Mar 13, 2014 · 2 minutes

The time has finally come: The price of Amazon Prime, the company's two-day shipping / streaming video service will go up $20 from $79.99 to $99.99 a year.

Customers never like price hikes, but they should be pleased that it's only gone up $20. Analysts predicted it to go up by as much as $40, and even then Prime is a pretty amazing deal. At the new price, it's only around $0.30 more than Netflix per month, and in addition to having a comparable streaming library (no "House of Cards" but, significantly, it does have "Justified" which Netflix does not) customers get an amazing deal on shipping. The price hike also won't go into effect until 2015, giving members a whole year to decide. I know 47 percent say they wouldn't pay more for Prime, but with the modest hike and long grace period, I don't expect a mass exodus from the service.

Neither do analysts. Gene Munster, an analyst with Piper Jaffray, told the New York Times he does not expect customers to flee the service. Other analysts said at the time the price hike would add $500 million in annual revenue. (Amazon's total revenue last year was $17.09 billion). But is that enough? Amazon has famously small margins (I think the term "razor-thin" is mandatory for journalists to use when describing them). Last year, the company lost $41 million. So all other things being equal, an Amazon Prime price hike could have brought the company into the black last year.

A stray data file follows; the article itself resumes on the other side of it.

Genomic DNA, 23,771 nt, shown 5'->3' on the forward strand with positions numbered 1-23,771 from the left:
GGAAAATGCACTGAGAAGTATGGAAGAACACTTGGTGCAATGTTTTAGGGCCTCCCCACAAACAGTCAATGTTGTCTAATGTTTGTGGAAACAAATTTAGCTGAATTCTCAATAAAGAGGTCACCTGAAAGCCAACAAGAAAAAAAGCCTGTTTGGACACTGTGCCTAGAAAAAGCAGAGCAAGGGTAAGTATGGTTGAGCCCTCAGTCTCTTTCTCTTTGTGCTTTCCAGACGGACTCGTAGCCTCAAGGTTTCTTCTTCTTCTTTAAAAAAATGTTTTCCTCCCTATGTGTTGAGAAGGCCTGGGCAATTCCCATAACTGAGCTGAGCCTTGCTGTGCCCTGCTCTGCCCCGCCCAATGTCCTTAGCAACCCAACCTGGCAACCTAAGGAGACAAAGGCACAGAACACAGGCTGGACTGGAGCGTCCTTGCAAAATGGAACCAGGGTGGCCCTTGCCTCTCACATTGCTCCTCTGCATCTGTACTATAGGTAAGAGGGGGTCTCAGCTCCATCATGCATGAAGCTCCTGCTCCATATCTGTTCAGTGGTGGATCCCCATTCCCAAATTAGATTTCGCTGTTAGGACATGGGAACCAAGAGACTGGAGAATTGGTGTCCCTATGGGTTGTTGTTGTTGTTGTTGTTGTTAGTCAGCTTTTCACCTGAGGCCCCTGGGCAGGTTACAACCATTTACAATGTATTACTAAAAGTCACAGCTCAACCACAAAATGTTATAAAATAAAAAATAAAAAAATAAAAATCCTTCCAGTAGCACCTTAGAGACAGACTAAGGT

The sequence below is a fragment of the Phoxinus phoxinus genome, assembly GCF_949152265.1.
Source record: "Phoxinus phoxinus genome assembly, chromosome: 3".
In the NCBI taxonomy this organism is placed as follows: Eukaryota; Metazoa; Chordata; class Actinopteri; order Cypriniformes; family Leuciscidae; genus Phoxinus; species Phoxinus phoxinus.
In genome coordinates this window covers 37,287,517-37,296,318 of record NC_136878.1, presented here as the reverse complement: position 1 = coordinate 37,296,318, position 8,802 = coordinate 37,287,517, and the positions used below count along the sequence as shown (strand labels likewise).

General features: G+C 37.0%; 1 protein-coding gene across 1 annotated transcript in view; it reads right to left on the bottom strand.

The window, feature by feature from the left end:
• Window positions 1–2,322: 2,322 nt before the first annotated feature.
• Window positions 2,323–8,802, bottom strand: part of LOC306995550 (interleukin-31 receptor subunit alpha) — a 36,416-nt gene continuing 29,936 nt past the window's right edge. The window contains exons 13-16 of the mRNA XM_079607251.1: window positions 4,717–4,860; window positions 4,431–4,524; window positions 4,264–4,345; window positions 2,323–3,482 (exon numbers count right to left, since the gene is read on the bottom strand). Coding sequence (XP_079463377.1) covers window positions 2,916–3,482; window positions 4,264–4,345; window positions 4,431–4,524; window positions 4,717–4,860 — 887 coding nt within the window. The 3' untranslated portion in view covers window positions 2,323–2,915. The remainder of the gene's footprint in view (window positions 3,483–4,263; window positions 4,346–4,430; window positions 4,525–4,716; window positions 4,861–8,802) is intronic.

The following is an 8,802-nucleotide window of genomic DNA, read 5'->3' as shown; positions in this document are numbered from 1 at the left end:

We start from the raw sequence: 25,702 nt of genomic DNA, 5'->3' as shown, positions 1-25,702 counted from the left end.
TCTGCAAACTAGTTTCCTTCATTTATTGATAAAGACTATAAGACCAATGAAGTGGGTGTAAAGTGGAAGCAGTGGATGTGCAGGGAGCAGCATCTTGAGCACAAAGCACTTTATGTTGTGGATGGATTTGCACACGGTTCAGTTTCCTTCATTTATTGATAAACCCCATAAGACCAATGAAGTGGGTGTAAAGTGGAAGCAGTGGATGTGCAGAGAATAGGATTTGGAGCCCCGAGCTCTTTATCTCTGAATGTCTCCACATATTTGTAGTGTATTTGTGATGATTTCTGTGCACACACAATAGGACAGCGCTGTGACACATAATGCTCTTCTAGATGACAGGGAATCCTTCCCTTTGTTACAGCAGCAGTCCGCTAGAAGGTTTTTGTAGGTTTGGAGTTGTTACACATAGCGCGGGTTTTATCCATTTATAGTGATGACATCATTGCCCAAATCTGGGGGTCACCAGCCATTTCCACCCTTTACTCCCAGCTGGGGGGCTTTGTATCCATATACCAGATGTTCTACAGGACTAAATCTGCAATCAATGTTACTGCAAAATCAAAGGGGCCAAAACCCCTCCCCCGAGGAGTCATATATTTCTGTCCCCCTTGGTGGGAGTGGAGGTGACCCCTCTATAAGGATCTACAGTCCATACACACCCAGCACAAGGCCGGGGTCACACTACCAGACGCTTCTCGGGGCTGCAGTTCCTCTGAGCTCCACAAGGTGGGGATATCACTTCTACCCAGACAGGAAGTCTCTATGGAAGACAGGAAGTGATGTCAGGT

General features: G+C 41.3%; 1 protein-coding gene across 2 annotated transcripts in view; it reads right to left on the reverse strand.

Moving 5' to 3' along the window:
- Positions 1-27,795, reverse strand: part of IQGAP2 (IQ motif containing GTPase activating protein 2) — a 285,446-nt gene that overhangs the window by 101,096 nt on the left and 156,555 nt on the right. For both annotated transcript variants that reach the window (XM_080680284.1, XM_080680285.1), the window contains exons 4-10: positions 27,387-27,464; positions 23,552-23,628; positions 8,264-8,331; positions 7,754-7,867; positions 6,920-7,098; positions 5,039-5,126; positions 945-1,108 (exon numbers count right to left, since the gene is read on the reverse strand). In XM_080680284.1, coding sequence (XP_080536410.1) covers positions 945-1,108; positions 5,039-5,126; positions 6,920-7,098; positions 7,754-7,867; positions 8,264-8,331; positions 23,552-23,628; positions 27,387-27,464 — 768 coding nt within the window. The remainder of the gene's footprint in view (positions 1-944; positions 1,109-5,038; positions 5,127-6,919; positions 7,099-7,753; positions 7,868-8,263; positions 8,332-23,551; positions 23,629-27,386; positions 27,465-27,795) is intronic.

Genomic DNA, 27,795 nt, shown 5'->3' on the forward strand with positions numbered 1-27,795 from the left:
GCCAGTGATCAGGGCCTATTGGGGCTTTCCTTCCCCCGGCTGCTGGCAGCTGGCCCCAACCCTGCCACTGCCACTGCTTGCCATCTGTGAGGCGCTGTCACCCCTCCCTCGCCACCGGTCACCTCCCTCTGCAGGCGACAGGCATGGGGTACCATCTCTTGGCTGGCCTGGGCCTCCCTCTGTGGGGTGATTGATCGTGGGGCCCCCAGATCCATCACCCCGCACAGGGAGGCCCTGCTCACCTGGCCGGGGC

But think about the efficiency of the Prime model on its own: Forrester Research estimates that Prime costs the company between $1 billion and $2 billion a year. Netflix CEO Reed Hastings, based on his own experience with scoring content deals, estimates that Amazon loses up to a $1 billion on streaming alone. In other words, the $20 price hike still may not make Prime profitable on its own.

Then again, if Amazon wants to become the place you go to buy literally everything, Prime is a crucial component to its success. According to Consumer Research Intelligence Partners, the average Prime customer spend $1,340 a year, compared to the $529 a regular Amazon customer spends.

So Amazon Prime gets people to spend vastly more cash on Amazon, but even with the price hike the service will probably still lose the company money overall. What's Amazon to do?

Harvard Business Review's Rafi Mohammed has an idea: "Unbundle" Amazon Prime. In other words, set different pricing tiers for customers who only want the free two-day shipping, those who only want Amazon Instant Video, and those who want both. That may work, but it could backfire, causing streaming video customers to bolt. Only 2 percent of video streamers in the US use Amazon Prime exclusively. That means many Prime customers will happily jettison this option in favor of Netflix or Hulu, which they probably already have anyway.

There are no easy answers for Amazon, with its massive content, shipping, and inventory costs. Raising prices is both inevitable and probably insufficient for solving the company's "razor-thin margins" problem. Not that it hasn't been here before: For Amazon, a company that's always grown ambitiously but earned modestly, it's business-as-usual.

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